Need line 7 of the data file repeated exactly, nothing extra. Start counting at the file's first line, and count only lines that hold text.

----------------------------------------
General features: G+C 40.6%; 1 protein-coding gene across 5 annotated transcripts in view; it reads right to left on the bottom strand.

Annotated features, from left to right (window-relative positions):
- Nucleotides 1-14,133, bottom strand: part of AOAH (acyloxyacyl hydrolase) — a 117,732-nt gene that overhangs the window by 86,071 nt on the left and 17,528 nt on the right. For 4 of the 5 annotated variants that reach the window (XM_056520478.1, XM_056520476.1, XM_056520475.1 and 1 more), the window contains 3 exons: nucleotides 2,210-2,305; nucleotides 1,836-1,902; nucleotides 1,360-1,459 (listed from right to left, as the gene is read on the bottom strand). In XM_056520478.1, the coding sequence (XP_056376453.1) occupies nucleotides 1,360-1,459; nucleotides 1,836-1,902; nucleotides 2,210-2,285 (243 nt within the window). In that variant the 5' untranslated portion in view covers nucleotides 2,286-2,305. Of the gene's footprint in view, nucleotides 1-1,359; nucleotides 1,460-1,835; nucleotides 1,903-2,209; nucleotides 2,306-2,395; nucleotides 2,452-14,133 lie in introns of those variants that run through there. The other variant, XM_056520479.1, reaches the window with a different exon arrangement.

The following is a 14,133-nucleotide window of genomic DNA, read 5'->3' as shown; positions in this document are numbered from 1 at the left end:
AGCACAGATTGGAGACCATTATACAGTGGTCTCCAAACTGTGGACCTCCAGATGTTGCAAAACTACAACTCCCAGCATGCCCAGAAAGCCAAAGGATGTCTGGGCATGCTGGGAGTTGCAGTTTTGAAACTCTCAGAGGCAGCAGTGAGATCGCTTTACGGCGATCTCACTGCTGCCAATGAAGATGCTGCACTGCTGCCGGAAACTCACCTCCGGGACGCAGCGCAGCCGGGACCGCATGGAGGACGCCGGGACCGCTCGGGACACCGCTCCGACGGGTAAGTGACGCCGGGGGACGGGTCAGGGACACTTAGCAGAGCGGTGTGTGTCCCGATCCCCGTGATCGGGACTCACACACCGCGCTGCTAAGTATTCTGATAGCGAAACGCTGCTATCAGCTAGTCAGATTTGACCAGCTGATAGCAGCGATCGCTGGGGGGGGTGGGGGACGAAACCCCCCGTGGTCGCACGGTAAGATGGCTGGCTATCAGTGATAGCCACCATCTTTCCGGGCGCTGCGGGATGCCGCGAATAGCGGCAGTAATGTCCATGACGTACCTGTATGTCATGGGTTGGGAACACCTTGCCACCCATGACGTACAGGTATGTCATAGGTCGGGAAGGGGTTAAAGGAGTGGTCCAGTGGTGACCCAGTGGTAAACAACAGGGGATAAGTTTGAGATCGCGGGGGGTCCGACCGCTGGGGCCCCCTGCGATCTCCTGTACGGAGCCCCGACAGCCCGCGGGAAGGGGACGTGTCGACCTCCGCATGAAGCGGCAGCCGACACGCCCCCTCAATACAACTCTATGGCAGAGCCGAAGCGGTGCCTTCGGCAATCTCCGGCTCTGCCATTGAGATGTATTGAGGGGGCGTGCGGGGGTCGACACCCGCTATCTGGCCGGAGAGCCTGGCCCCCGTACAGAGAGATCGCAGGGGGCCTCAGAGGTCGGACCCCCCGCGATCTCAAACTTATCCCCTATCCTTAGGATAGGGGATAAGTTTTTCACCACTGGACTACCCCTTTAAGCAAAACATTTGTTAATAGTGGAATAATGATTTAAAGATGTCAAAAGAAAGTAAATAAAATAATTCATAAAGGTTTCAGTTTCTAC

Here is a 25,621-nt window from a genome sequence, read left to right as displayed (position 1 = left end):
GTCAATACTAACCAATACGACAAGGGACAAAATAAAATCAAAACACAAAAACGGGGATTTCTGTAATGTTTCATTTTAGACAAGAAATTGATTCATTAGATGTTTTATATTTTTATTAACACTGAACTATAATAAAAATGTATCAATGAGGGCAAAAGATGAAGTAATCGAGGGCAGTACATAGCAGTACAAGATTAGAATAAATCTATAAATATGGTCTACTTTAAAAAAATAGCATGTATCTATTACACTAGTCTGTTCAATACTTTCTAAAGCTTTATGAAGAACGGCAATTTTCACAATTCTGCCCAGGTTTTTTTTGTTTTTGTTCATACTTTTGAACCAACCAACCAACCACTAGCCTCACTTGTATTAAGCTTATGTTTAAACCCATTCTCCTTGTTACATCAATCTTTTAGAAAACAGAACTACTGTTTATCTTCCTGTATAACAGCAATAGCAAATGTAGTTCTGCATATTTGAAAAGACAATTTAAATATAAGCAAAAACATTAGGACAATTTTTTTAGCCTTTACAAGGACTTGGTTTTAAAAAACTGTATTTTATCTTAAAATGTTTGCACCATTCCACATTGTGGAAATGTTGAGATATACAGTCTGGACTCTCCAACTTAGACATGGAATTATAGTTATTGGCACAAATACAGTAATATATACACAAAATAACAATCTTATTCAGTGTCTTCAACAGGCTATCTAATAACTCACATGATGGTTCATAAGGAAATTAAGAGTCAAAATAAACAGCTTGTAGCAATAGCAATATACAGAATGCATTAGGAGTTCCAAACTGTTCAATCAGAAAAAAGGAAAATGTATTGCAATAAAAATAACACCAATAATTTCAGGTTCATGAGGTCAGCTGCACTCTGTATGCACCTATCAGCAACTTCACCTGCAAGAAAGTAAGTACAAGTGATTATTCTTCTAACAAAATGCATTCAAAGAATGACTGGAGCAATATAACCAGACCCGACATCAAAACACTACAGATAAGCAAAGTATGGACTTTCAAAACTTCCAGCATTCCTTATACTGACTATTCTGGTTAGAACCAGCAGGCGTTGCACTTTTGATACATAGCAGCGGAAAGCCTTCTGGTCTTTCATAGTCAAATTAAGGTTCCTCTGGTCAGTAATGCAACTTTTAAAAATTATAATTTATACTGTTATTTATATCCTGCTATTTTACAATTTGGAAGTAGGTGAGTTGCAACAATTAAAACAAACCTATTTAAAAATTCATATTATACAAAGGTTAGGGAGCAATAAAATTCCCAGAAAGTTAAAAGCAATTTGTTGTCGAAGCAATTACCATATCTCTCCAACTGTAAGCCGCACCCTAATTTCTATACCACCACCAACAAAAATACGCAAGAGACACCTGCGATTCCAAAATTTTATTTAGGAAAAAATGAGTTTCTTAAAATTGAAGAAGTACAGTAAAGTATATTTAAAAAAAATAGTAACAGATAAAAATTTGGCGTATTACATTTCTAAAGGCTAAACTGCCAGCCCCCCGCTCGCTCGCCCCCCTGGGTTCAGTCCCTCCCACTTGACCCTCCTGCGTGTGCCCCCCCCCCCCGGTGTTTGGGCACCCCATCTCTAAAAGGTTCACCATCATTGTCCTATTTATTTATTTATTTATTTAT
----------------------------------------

GTCAATACTAACCAATACGACAAGGGACAAAATAAAATCAAAACACAAAAACGGGGATTTCTGTAATGTTTCATTTTAGACAAGAAATTGATTCATTAGATGTTTTATATTTTTATTAACACTGAACTATAATAAAAATGTATCAATGAGGGCAAAAGATGAAGTAATCGAGGGCAGTACATAGCAGTACAAGATTAGAATAAATCTATAAATATGGTCTACTTTAAAAAAATAGCATGTATCTATTACACTAGTCTGTTCAATACTTTCTAAAGCTTTATGAAGAACGGCAATTTTCACAATTCTGCCCAGGTTTTTTTTGTTTTTGTTCATACTTTTGAACCAACCAACCAACCACTAGCCTCACTTGTATTAAGCTTATGTTTAAACCCATTCTCCTTGTTACATCAATCTTTTAGAAAACAGAACTACTGTTTATCTTCCTGTATAACAGCAATAGCAAATGTAGTTCTGCATATTTGAAAAGACAATTTAAATATAAGCAAAAACATTAGGACAATTTTTTTAGCCTTTACAAGGACTTGGTTTTAAAAAACTGTATTTTATCTTAAAATGTTTGCACCATTCCACATTGTGGAAATGTTGAGATATACAGTCTGGACTCTCCAACTTAGACATGGAATTATAGTTATTGGCACAAATACAGTAATATATACACAAAATAACAATCTTATTCAGTGTCTTCAACAGGCTATCTAATAACTCACATGATGGTTCATAAGGAAATTAAGAGTCAAAATAAACAGCTTGTAGCAATAGCAATATACAGAATGCATTAGGAGTTCCAAACTGTTCAATCAGAAAAAAGGAAAATGTATTGCAATAAAAATAACACCAATAATTTCAGGTTCATGAGGTCAGCTGCACTCTGTATGCACCTATCAGCAACTTCACCTGCAAGAAAGTAAGTACAAGTGATTATTCTTCTAACAAAATGCATTCAAAGAATGACTGGAGCAATATAACCAGACCCGACATCAAAACACTACAGATAAGCAAAGTATGGACTTTCAAAACTTCCAGCATTCCTTATACTGACTATTCTGGTTAGAACCAGCAGGCGTTGCACTTTTGATACATAGCAGCGGAAAGCCTTCTGGTCTTTCATAGTCAAATTAAGGTTCCTCTGGTCAGTAATGCAACTTTTAAAAATTATAATTTATACTGTTATTTATATCCTGCTATTTTACAATTTGGAAGTAGGTGAGTTGCAACAATTAAAACAAACCTATTTAAAAATTCATATTATACAAAGGTTAGGGAGCAATAAAATTCCCAGAAAGTTAAAAGCAATTTGTTGTCGAAGCAATTACCATATCTCTCCAACTGTAAGCCGCACCCTAATTTCTATACCACCACCAACAAAAATACGCAAGAGACACCTGCGATTCCAAAATTTTATTTAGGAAAAAATGAGTTTCTTAAAATTGAAGAAGTACAGTAAAGTATATTTAAAAAAAATAGTAACAGATAAAAATTTGGCGTATTACATTTCTAAAGGCTAAACTGCCAGCCCCCCGCTCGCTCGCCCCCCTGGGTTCAGTCCCTCCCACTTGACCCTCCTGCGTGTGCCCCCCCCCCCCGGTGTTTGGGCACCCCATCTCTAAAAGGTTCACCATCATTGTCCTATTTATTTATTTATTTATTTAT